Jumbo Mortgage Loan Financing
Jumbo loans are conventional, non-conforming loans
Jumbo loans are conventional mortgages that do not “conform” to Fannie Mae (FNMA) or Freddie Mac (FHLMC) loan guidelines, because their loan amounts are higher than the maximum loan amounts established for GSE-eligible loans. Any loan with an amount greater than conforming limits is a “Jumbo” loan.
Who are Fannie Mae and Freddie Mac?
Fannie Mae and Freddie Mac are stockholder-owned, publicly-traded Government Sponsored Enterprises (GSEs), which were originally introduced by the federal government and later privatized. The sole purpose of these two agencies is to provide liquidity to the mortgage market by purchasing closed mortgages, which frees up funds so lenders can make more home loans. However, Fannie and Freddie only purchase loans up to a specified, maximum loan amount.
What are conforming loan limits?
The conforming loan limit is the maximum loan amount eligible for purchase by Fannie Mae or Freddie Mac. (Limits are reviewed every January, although they do not change yearly.) All loans above GSE-eligible limits are called Jumbo, or non-conforming loans.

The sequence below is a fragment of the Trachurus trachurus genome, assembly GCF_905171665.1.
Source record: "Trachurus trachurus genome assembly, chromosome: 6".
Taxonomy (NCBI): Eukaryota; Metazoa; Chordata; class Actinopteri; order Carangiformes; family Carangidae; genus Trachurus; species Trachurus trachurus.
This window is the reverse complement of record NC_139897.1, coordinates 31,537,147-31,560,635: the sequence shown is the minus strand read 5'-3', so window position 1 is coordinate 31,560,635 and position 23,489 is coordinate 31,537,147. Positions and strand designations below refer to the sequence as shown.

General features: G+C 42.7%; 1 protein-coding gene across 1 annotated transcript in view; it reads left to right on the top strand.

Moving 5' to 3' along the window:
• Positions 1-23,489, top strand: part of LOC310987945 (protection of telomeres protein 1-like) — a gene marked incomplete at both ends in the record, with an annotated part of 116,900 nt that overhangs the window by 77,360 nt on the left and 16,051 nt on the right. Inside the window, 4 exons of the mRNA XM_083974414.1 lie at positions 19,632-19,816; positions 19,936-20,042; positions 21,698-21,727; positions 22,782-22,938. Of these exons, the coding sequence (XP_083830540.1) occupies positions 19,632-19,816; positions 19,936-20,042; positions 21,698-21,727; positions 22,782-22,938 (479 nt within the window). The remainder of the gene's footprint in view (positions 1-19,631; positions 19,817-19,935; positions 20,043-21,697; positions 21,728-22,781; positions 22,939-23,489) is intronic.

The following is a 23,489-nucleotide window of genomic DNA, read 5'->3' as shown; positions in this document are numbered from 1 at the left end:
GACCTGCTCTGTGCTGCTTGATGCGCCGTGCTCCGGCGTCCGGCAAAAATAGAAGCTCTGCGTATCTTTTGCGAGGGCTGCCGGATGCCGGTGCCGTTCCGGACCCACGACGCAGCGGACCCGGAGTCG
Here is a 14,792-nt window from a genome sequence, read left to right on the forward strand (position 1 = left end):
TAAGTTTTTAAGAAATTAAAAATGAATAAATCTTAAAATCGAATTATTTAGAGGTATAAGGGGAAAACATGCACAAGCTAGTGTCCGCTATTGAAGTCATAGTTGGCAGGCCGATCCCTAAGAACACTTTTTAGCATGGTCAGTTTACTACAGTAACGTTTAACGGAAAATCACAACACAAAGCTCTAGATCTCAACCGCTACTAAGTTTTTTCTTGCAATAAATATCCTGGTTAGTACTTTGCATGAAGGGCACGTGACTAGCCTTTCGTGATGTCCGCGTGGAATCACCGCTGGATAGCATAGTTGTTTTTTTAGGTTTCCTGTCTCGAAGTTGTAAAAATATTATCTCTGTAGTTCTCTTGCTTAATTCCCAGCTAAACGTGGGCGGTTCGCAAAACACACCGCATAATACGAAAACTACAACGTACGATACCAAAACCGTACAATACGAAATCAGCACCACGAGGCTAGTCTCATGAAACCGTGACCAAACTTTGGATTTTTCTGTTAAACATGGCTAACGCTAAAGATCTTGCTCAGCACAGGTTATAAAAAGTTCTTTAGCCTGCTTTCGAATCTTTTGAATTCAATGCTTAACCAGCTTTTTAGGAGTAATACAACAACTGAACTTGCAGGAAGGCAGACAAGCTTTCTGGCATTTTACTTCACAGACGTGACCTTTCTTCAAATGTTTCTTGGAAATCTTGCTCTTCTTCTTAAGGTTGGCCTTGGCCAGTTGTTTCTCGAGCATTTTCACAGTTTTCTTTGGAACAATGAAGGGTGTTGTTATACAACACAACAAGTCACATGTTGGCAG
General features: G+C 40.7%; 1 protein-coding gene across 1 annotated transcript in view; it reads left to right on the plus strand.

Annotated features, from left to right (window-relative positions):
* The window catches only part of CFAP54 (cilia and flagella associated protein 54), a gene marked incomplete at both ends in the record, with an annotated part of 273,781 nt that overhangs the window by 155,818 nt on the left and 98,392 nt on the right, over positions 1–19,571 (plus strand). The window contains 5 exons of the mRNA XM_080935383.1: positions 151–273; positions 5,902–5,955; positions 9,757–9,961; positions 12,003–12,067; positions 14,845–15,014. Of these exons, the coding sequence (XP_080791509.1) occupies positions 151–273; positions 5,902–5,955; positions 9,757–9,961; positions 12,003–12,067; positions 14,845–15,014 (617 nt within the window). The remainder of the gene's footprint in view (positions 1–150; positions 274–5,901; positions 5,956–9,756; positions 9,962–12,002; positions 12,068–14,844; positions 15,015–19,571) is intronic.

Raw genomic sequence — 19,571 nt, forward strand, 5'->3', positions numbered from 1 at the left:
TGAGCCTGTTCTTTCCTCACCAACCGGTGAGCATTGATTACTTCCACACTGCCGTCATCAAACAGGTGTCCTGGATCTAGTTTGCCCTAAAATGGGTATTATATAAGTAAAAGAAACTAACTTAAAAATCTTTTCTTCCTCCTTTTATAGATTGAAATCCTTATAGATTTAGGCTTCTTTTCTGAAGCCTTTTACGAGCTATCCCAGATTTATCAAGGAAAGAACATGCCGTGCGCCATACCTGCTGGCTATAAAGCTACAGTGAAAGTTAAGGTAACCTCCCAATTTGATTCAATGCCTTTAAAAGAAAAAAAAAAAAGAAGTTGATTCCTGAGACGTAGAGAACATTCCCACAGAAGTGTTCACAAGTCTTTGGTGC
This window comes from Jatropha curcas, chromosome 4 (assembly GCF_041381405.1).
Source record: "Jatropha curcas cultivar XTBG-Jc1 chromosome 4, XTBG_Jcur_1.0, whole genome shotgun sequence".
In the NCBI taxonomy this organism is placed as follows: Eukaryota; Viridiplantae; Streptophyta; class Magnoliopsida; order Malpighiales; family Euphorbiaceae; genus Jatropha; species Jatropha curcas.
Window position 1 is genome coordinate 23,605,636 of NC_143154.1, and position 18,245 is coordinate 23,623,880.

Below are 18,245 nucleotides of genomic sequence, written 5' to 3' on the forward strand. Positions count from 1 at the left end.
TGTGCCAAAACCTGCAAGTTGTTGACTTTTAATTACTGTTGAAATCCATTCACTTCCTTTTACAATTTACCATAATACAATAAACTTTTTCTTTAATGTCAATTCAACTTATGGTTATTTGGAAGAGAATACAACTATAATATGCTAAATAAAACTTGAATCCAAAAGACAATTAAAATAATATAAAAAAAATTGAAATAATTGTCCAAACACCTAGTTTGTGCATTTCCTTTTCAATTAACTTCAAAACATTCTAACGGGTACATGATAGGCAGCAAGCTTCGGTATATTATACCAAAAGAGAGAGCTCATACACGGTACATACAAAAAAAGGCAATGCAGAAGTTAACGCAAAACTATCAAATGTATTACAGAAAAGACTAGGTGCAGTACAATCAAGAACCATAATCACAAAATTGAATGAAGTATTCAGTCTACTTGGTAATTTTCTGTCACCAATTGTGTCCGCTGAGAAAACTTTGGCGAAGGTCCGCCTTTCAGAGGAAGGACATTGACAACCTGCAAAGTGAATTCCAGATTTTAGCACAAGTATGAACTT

Are interest rates the same for Jumbo loans?
Interest rates for Jumbo loans are typically higher than interest rates for conforming loans due to the enhanced level of risk associated with lending larger loan amounts. For example, a lender’s exposure to loss is diminished when they provide four $250,000 loans to four different borrowers and properties, vs. a single $1,000,000 loan to a single borrower and property. This increase in liability is the reason interest rates are higher for Jumbo loans.
Frequently Asked Questions:
Q: What is a Jumbo loan?
Jumbo loans are conventional, non-conforming mortgages that can not be purchased by Fannie Mae and Freddie Mac, because their loan amounts are higher than the maximum loan amounts established for GSE-eligible loans.
Q: Why are interest rates for Jumbo loans higher?
Jumbo mortgage rates are typically higher due to the lender’s increased liability associated with financing a more expensive property, which may be a challenge to re-sell if the borrower defaults.